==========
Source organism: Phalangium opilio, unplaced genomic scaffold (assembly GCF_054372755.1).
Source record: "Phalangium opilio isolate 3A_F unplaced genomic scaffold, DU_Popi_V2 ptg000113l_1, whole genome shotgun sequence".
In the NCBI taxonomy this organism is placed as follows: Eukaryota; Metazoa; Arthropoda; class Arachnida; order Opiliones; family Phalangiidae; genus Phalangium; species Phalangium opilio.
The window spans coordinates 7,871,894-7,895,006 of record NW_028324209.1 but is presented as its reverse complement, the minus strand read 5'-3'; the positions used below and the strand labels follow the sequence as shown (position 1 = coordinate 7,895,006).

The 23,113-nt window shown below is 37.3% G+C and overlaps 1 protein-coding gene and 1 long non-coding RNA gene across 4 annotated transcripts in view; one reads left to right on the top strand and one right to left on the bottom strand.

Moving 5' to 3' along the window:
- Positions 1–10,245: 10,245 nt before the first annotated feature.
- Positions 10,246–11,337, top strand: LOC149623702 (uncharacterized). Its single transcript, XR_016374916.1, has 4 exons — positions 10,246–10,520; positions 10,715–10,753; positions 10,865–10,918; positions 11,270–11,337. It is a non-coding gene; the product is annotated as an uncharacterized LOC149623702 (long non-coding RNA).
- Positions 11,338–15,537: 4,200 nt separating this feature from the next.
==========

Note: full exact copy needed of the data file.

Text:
Source organism: Phalangium opilio, unplaced genomic scaffold (assembly GCF_054372755.1).
Source record: "Phalangium opilio isolate 3A_F unplaced genomic scaffold, DU_Popi_V2 ptg000113l_1, whole genome shotgun sequence".
In the NCBI taxonomy this organism is placed as follows: Eukaryota; Metazoa; Arthropoda; class Arachnida; order Opiliones; family Phalangiidae; genus Phalangium; species Phalangium opilio.
The window spans coordinates 7,871,894-7,895,006 of record NW_028324209.1 but is presented as its reverse complement, the minus strand read 5'-3'; the positions used below and the strand labels follow the sequence as shown (position 1 = coordinate 7,895,006).

The 23,113-nt window shown below is 37.3% G+C and overlaps 1 protein-coding gene and 1 long non-coding RNA gene across 4 annotated transcripts in view; one reads left to right on the top strand and one right to left on the bottom strand.

Moving 5' to 3' along the window:
- Positions 1–10,245: 10,245 nt before the first annotated feature.
- Positions 10,246–11,337, top strand: LOC149623702 (uncharacterized). Its single transcript, XR_016374916.1, has 4 exons — positions 10,246–10,520; positions 10,715–10,753; positions 10,865–10,918; positions 11,270–11,337. It is a non-coding gene; the product is annotated as an uncharacterized LOC149623702 (long non-coding RNA).
- Positions 11,338–15,537: 4,200 nt separating this feature from the next.